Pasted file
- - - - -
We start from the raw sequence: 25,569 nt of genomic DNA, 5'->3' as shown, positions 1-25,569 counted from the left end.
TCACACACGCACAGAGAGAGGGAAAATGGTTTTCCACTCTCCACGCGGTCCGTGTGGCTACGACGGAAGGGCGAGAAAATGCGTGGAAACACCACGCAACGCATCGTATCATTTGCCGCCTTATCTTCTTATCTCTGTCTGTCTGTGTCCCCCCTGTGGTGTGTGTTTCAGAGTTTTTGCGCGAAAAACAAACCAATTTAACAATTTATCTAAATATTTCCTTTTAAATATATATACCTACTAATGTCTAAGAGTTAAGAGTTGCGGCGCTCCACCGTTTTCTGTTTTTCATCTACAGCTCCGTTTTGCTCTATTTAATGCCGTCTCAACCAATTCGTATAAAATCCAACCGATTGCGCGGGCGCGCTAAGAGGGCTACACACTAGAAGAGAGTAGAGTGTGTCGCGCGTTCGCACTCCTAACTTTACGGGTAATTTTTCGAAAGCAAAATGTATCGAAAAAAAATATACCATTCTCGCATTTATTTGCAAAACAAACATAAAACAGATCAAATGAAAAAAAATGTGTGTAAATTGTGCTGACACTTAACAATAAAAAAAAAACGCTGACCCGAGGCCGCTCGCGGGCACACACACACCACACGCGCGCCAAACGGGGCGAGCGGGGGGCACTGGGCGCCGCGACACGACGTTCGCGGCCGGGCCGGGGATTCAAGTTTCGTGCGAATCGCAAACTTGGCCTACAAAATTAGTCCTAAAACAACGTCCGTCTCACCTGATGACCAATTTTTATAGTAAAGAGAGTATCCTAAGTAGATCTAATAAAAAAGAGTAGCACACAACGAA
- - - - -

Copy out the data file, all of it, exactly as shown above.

We start from the raw sequence: 25,569 nt of genomic DNA, 5'->3' as shown, positions 1-25,569 counted from the left end.
TCACACACGCACAGAGAGAGGGAAAATGGTTTTCCACTCTCCACGCGGTCCGTGTGGCTACGACGGAAGGGCGAGAAAATGCGTGGAAACACCACGCAACGCATCGTATCATTTGCCGCCTTATCTTCTTATCTCTGTCTGTCTGTGTCCCCCCTGTGGTGTGTGTTTCAGAGTTTTTGCGCGAAAAACAAACCAATTTAACAATTTATCTAAATATTTCCTTTTAAATATATATACCTACTAATGTCTAAGAGTTAAGAGTTGCGGCGCTCCACCGTTTTCTGTTTTTCATCTACAGCTCCGTTTTGCTCTATTTAATGCCGTCTCAACCAATTCGTATAAAATCCAACCGATTGCGCGGGCGCGCTAAGAGGGCTACACACTAGAAGAGAGTAGAGTGTGTCGCGCGTTCGCACTCCTAACTTTACGGGTAATTTTTCGAAAGCAAAATGTATCGAAAAAAAATATACCATTCTCGCATTTATTTGCAAAACAAACATAAAACAGATCAAATGAAAAAAAATGTGTGTAAATTGTGCTGACACTTAACAATAAAAAAAAAACGCTGACCCGAGGCCGCTCGCGGGCACACACACACCACACGCGCGCCAAACGGGGCGAGCGGGGGGCACTGGGCGCCGCGACACGACGTTCGCGGCCGGGCCGGGGATTCAAGTTTCGTGCGAATCGCAAACTTGGCCTACAAAATTAGTCCTAAAACAACGTCCGTCTCACCTGATGACCAATTTTTATAGTAAAGAGAGTATCCTAAGTAGATCTAATAAAAAAGAGTAGCACACAACGAA